And what about stately homes or country houses?

Again, they are fascinating places, as each has its own stories.  While I am keen on what I would call “big history” – kings and queens, great events and so on – my real love is social history, and I am intrigued to discover as much as I can about the people who lived and worked in places, what they might have been like and how they lived.  The best houses manage to convey this effectively through their choice of how they present themselves.  Generally, I tend to prefer smaller ones to the huge palaces, but I have to make one exception here as my absolute favourite is Burghley House near Stamford in Lincolnshire.  Everything about it is impressive, from the architecture to the gardens to the absolutely stunning paintings and wall decorations to the presentation of the house and the family who created it.  Every time I go there, I am amazed all over again and I highly recommend a visit if you haven’t had the chance yet.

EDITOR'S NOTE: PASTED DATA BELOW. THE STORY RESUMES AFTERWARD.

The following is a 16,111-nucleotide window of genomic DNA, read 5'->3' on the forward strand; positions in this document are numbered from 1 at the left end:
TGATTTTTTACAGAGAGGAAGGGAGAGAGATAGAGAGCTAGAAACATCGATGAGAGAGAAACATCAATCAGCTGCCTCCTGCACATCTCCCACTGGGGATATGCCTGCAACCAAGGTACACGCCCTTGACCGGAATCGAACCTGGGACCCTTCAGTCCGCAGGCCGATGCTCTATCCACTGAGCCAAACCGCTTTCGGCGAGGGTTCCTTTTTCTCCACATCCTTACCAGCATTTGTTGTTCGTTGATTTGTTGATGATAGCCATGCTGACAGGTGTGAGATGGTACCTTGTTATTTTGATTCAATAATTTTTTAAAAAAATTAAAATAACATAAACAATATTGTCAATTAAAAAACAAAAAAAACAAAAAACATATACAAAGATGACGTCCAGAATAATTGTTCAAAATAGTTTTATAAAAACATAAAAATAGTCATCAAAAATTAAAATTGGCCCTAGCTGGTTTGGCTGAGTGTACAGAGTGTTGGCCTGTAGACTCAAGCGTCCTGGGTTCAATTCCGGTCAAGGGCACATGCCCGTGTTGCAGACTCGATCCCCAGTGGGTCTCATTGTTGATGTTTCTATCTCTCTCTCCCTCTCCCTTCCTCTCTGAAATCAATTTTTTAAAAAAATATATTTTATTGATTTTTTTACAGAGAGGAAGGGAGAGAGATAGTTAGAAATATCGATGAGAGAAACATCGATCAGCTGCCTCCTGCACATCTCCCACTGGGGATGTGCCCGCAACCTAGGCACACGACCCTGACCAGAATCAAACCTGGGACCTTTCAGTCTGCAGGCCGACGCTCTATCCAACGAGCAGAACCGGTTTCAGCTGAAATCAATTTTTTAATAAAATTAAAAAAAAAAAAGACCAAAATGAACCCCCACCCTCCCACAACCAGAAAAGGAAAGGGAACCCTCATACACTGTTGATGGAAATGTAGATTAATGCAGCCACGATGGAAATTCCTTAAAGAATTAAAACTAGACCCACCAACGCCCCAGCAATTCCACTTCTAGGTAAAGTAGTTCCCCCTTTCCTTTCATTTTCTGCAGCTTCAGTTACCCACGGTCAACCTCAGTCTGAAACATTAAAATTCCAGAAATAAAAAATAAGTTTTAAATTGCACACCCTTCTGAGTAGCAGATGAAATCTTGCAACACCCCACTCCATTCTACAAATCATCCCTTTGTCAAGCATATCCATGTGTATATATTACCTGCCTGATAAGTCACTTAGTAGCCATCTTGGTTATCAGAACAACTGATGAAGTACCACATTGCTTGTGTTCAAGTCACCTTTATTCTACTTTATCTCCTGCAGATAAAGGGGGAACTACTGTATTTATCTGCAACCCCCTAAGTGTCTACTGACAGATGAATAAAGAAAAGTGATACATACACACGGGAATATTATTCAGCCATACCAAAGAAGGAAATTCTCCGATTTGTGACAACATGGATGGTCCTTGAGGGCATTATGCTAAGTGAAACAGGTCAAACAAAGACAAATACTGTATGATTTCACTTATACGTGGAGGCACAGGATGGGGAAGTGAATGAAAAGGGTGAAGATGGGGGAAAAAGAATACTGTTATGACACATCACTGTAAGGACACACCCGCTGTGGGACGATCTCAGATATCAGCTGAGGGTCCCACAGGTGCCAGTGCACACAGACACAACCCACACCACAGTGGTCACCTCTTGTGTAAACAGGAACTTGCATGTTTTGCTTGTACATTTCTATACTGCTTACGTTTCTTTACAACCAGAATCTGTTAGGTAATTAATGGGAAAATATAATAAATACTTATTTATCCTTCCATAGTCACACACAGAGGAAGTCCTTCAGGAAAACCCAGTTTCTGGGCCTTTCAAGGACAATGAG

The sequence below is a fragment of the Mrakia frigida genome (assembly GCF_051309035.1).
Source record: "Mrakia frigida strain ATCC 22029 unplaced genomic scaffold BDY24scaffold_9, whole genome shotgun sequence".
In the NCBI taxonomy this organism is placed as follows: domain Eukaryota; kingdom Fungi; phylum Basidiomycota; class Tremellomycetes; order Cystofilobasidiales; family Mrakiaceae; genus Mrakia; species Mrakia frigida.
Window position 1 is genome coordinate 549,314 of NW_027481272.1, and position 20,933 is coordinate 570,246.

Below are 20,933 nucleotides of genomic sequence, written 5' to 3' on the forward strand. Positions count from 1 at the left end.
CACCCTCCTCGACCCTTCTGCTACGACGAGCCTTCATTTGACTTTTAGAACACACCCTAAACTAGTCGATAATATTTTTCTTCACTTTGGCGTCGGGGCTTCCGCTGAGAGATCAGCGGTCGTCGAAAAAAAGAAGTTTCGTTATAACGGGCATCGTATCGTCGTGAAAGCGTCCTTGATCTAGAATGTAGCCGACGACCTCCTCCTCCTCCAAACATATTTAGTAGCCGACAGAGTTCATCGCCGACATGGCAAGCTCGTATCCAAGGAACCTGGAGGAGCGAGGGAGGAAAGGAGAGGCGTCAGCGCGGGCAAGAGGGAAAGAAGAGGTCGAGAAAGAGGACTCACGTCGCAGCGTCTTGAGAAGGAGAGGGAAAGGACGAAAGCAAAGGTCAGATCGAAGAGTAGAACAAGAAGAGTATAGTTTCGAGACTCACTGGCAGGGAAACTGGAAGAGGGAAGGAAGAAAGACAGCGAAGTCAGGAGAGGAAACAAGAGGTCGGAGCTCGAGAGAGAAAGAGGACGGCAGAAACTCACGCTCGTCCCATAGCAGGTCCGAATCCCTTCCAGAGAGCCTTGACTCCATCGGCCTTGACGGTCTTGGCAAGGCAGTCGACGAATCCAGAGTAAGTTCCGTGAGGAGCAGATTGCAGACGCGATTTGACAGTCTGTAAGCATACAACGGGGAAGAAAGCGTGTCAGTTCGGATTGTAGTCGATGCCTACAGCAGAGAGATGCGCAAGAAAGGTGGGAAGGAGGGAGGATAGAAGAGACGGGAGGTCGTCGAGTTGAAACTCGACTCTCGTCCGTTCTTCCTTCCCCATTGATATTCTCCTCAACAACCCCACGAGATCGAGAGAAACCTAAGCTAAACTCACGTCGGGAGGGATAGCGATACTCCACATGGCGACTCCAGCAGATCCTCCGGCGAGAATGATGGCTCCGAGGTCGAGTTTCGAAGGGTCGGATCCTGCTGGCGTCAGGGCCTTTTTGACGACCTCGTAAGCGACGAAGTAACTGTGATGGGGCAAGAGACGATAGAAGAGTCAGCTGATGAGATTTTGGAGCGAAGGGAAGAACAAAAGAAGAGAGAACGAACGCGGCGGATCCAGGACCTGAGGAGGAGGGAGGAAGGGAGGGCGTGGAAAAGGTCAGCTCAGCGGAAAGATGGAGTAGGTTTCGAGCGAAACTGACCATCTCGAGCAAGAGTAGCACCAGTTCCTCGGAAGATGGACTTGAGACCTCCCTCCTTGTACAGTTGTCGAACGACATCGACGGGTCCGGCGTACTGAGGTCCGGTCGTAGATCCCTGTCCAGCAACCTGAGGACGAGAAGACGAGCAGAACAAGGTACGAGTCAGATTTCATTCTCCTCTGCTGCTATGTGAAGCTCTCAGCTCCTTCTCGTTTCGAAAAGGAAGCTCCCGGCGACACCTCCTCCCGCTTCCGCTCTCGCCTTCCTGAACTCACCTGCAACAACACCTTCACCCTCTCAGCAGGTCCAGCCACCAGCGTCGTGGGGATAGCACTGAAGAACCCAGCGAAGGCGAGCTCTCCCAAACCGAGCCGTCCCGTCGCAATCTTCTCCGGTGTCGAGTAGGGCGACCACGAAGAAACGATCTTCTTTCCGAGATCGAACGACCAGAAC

Where do you most like to unwind with a well-earned drink after a tour?

My drink of choice is real ale, and I’m fortunate that I get to sample the delights of local pubs and brews throughout England.  It is hard to mention just one favourite but if I had to choose it would be the Red Lion, in Birmingham’s Jewellery Quarter.  It is a small local pub with a long tradition, and serves superb food and a great choice of regional ales.  Our Birmingham Graveyard Ghost Walks finish there too, so I do literally get to unwind and refresh my vocal chords after tours there on quite a regular basis!

Vee’s Deli